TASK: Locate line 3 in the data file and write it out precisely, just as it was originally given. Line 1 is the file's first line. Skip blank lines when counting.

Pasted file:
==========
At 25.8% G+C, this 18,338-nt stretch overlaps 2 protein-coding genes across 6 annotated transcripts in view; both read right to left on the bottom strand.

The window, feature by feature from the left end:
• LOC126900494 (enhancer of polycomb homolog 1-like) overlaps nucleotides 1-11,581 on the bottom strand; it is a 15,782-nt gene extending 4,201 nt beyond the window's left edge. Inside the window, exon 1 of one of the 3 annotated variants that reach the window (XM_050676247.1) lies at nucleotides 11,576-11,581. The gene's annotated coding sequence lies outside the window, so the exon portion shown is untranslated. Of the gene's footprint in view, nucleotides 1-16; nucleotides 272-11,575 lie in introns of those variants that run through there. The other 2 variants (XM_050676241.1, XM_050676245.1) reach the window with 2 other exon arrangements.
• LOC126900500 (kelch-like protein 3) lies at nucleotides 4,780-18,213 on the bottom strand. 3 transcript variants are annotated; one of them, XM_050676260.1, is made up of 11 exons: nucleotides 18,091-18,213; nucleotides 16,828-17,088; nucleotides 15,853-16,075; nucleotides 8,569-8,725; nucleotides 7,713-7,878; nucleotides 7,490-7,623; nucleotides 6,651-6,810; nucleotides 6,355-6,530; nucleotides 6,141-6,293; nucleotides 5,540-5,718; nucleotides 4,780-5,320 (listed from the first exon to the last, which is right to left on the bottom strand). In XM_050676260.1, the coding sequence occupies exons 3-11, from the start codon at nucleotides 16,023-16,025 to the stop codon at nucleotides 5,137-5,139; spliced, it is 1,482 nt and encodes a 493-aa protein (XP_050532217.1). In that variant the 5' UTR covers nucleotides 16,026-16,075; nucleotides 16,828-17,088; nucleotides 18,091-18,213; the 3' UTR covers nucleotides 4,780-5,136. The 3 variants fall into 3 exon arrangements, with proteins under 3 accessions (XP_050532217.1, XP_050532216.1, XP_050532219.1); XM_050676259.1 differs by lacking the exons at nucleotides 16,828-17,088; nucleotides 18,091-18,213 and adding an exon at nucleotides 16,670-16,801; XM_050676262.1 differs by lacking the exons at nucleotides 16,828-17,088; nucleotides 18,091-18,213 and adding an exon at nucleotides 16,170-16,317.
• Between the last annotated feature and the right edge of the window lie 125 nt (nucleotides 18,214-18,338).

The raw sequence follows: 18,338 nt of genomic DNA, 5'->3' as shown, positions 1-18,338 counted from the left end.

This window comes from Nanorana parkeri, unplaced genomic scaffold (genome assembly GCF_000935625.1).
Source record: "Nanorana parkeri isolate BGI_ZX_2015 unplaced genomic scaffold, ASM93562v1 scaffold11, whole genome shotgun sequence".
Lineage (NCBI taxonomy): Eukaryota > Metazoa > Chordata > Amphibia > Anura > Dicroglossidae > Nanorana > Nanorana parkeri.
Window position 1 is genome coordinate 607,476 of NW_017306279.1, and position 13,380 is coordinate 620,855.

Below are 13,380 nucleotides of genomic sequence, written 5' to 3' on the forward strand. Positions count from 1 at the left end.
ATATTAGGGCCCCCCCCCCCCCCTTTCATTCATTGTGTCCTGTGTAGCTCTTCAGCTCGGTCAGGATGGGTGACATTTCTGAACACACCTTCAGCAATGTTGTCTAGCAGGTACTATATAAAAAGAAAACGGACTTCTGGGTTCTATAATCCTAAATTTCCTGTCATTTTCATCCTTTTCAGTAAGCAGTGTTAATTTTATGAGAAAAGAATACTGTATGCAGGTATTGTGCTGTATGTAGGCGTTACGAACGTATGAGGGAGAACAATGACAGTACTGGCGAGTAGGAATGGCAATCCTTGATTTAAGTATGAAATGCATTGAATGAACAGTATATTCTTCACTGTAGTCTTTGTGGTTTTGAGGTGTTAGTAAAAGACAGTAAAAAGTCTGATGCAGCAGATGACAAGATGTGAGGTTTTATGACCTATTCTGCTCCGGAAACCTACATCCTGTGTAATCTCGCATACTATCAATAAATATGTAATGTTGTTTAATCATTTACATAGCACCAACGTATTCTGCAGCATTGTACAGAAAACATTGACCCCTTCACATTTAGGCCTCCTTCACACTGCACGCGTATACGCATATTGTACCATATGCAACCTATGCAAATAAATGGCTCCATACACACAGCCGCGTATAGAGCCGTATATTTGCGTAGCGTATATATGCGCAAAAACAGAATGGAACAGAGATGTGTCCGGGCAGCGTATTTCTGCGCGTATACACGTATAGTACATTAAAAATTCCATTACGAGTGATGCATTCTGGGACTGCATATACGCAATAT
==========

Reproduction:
• LOC126900494 (enhancer of polycomb homolog 1-like) overlaps nucleotides 1-11,581 on the bottom strand; it is a 15,782-nt gene extending 4,201 nt beyond the window's left edge. Inside the window, exon 1 of one of the 3 annotated variants that reach the window (XM_050676247.1) lies at nucleotides 11,576-11,581. The gene's annotated coding sequence lies outside the window, so the exon portion shown is untranslated. Of the gene's footprint in view, nucleotides 1-16; nucleotides 272-11,575 lie in introns of those variants that run through there. The other 2 variants (XM_050676241.1, XM_050676245.1) reach the window with 2 other exon arrangements.